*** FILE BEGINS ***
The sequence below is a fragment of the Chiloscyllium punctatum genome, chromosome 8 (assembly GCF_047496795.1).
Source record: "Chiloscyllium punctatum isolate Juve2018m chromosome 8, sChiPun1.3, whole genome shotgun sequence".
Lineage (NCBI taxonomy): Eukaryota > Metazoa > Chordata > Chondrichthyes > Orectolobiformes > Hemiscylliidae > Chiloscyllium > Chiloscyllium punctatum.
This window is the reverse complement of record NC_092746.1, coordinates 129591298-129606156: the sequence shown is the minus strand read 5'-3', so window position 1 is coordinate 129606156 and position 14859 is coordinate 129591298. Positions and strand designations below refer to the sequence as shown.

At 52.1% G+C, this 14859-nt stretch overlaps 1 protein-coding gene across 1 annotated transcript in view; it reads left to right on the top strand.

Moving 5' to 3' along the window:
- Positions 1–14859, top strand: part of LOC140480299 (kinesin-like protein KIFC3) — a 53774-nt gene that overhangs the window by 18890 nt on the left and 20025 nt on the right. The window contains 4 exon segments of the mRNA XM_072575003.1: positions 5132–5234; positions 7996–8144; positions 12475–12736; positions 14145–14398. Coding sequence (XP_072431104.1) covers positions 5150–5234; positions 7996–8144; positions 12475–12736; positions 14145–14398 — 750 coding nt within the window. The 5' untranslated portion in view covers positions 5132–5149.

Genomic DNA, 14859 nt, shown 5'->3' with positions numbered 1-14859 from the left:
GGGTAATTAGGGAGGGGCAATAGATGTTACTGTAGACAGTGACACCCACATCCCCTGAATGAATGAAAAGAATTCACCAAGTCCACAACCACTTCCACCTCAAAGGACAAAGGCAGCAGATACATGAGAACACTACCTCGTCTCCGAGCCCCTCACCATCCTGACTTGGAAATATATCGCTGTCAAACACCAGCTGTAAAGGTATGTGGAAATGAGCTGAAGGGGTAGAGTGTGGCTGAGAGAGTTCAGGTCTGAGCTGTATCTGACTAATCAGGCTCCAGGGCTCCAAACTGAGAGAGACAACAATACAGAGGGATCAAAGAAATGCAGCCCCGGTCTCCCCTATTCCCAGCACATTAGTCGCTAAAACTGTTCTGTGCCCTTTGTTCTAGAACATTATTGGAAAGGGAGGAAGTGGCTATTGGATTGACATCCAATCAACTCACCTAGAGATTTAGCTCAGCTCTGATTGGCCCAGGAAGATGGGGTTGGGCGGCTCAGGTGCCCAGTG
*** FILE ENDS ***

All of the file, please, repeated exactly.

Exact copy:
The sequence below is a fragment of the Chiloscyllium punctatum genome, chromosome 8 (assembly GCF_047496795.1).
Source record: "Chiloscyllium punctatum isolate Juve2018m chromosome 8, sChiPun1.3, whole genome shotgun sequence".
Lineage (NCBI taxonomy): Eukaryota > Metazoa > Chordata > Chondrichthyes > Orectolobiformes > Hemiscylliidae > Chiloscyllium > Chiloscyllium punctatum.
This window is the reverse complement of record NC_092746.1, coordinates 129591298-129606156: the sequence shown is the minus strand read 5'-3', so window position 1 is coordinate 129606156 and position 14859 is coordinate 129591298. Positions and strand designations below refer to the sequence as shown.

At 52.1% G+C, this 14859-nt stretch overlaps 1 protein-coding gene across 1 annotated transcript in view; it reads left to right on the top strand.

Moving 5' to 3' along the window:
- Positions 1–14859, top strand: part of LOC140480299 (kinesin-like protein KIFC3) — a 53774-nt gene that overhangs the window by 18890 nt on the left and 20025 nt on the right. The window contains 4 exon segments of the mRNA XM_072575003.1: positions 5132–5234; positions 7996–8144; positions 12475–12736; positions 14145–14398. Coding sequence (XP_072431104.1) covers positions 5150–5234; positions 7996–8144; positions 12475–12736; positions 14145–14398 — 750 coding nt within the window. The 5' untranslated portion in view covers positions 5132–5149.

Genomic DNA, 14859 nt, shown 5'->3' with positions numbered 1-14859 from the left:
GGGTAATTAGGGAGGGGCAATAGATGTTACTGTAGACAGTGACACCCACATCCCCTGAATGAATGAAAAGAATTCACCAAGTCCACAACCACTTCCACCTCAAAGGACAAAGGCAGCAGATACATGAGAACACTACCTCGTCTCCGAGCCCCTCACCATCCTGACTTGGAAATATATCGCTGTCAAACACCAGCTGTAAAGGTATGTGGAAATGAGCTGAAGGGGTAGAGTGTGGCTGAGAGAGTTCAGGTCTGAGCTGTATCTGACTAATCAGGCTCCAGGGCTCCAAACTGAGAGAGACAACAATACAGAGGGATCAAAGAAATGCAGCCCCGGTCTCCCCTATTCCCAGCACATTAGTCGCTAAAACTGTTCTGTGCCCTTTGTTCTAGAACATTATTGGAAAGGGAGGAAGTGGCTATTGGATTGACATCCAATCAACTCACCTAGAGATTTAGCTCAGCTCTGATTGGCCCAGGAAGATGGGGTTGGGCGGCTCAGGTGCCCAGTG